Organizations that receive an annual subvention from Government are being put on notice that they could come under scrutiny as the Freundel Stuart administration seeks ways of cutting back on its expenditure.
Adding that the state “can’t do everything”, Inniss said the approach for his ministry was to provide just enough subvention to organizations for them to “get on with the task and benefit the society at large”.
“There are also those entities that receive subventions that need to be held more to account for the subvention they receive,” said Inniss. “And rather than look at just cutting and calling a figure to cut a subvention the approach of my ministry is to call for detailed reports on how the taxpayers’ money is being spent,” he said.
Each year the Government gives a subsidy to a number of organizations. Last financial year there was a reduction in the amount of subvention to some of those organizations.
Minister of Industry, Commerce and Small Business Development Donville Inniss said subsidies were costing taxpayers millions of dollars each year and corporations should be held accountable for every dollar they receive. Though not giving details, Inniss said each ministry would address the issue individually.
Inniss warned: “I am not granting subventions to any entity in this country for them to go joyriding around the world, or have expensive cellphones and cellphone bills and great entertainment packages, unless they are in some marketing field and have to do these things. So we are looking at it and there will be some further adjustments that will be made appropriately.”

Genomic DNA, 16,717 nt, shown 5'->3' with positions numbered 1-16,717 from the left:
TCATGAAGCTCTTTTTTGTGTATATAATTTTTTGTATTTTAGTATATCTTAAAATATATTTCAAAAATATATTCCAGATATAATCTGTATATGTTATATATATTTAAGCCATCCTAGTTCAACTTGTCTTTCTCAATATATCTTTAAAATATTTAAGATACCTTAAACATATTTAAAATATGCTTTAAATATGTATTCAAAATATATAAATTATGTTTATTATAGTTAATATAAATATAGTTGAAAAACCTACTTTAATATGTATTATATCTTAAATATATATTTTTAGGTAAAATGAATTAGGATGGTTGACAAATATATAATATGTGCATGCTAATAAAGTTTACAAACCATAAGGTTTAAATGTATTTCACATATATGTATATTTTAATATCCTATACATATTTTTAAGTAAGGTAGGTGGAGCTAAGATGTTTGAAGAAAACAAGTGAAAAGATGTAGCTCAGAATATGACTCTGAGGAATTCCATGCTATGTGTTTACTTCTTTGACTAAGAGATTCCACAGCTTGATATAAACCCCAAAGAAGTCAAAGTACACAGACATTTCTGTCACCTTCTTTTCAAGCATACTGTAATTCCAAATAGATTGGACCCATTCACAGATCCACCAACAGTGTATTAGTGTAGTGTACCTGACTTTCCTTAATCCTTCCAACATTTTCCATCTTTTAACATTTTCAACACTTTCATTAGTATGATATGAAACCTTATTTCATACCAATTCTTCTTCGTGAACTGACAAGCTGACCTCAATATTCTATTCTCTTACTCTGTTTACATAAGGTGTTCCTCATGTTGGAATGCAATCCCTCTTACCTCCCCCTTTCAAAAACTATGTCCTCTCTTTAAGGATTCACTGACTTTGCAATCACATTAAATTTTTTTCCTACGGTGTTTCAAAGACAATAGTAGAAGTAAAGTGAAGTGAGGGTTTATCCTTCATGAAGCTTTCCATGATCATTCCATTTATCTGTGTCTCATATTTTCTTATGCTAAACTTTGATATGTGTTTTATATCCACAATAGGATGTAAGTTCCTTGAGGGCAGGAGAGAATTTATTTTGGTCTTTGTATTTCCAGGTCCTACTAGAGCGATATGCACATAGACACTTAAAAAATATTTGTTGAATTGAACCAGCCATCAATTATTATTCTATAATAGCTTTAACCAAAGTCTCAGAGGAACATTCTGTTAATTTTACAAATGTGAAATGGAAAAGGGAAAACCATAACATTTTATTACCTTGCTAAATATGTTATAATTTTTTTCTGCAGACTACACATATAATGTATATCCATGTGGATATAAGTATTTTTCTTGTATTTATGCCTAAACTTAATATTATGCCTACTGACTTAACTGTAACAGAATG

Asked if there were any retrenchment plans for workers that fall under his portfolio, Inniss said: “The programme that affects the number of employees in the Public Service I am sure will affect my ministry.” He did not say what organizations would be most affected, but Inniss insisted that while he empathized with those who would be sent home, his focus was on helping businesses to create employment opportunites.
“Therefore, my task as minister in this ministry is to quickly help those individuals find another job or to start their [own] business, or to help other businesses to grow and expand so that they can take on some of these displaced workers,” said Inniss.
To his critics, the minister said: “We are not Latter Day Saints who now find out that there is hardship in this country. We have been dealing with it since January 15, 2008. So anybody who wants to give the impression that we don’t care or we don’t know what is happening are strangers to the truth.”